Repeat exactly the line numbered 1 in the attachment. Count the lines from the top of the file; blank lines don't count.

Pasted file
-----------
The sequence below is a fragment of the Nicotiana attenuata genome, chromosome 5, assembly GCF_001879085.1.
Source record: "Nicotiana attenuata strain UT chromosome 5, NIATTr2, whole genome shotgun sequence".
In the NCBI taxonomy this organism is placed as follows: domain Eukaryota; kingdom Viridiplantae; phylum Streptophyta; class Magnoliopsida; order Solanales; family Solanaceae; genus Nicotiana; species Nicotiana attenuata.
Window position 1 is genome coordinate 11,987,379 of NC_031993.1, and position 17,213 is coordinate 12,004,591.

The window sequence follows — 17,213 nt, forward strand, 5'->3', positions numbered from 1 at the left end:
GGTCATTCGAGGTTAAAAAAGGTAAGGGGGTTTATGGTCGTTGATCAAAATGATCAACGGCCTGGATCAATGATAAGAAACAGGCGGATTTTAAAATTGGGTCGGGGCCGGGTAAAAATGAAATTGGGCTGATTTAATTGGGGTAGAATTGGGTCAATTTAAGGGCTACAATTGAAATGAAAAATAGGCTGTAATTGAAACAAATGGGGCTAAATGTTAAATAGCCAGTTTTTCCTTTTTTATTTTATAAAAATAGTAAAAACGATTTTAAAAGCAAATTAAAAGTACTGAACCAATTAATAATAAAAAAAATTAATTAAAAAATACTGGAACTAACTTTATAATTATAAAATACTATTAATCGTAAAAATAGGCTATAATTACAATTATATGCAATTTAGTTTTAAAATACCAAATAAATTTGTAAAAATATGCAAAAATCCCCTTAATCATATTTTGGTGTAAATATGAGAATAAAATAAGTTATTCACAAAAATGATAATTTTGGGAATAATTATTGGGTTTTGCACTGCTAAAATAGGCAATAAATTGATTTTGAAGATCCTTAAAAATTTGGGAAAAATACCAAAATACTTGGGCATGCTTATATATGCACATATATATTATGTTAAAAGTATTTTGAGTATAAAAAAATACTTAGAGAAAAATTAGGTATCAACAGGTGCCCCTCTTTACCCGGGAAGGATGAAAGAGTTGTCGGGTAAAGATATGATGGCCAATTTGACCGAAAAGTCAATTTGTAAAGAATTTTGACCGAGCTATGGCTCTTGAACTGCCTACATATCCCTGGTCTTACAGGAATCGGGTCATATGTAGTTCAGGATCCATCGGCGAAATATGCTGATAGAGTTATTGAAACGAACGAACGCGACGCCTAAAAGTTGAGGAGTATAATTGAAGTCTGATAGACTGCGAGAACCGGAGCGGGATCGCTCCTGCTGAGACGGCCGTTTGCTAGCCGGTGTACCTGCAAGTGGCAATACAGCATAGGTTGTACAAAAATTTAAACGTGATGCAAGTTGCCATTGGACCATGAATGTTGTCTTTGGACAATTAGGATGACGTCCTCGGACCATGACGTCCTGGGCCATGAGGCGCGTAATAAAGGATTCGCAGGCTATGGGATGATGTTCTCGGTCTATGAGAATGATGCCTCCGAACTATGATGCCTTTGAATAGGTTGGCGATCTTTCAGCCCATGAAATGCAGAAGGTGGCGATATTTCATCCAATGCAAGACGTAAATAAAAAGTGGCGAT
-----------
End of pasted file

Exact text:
The sequence below is a fragment of the Nicotiana attenuata genome, chromosome 5, assembly GCF_001879085.1.